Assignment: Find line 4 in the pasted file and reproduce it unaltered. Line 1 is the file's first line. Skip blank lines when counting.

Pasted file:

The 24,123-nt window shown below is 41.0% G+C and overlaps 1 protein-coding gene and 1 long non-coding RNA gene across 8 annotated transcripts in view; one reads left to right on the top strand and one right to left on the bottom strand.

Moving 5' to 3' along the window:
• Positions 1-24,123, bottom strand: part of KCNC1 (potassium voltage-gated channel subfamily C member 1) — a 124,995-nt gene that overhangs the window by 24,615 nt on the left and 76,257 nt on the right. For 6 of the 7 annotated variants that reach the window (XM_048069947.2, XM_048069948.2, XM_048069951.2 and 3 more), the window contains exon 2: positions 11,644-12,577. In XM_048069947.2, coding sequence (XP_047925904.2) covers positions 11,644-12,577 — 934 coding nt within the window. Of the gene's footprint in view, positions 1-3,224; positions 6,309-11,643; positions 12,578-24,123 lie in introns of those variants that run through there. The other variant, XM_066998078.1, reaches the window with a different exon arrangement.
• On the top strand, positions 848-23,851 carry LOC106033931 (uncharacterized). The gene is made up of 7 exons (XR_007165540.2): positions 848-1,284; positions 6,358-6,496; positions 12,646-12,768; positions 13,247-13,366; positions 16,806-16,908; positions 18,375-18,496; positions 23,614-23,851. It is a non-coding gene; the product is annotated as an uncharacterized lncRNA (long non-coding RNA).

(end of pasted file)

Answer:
• On the top strand, positions 848-23,851 carry LOC106033931 (uncharacterized). The gene is made up of 7 exons (XR_007165540.2): positions 848-1,284; positions 6,358-6,496; positions 12,646-12,768; positions 13,247-13,366; positions 16,806-16,908; positions 18,375-18,496; positions 23,614-23,851. It is a non-coding gene; the product is annotated as an uncharacterized lncRNA (long non-coding RNA).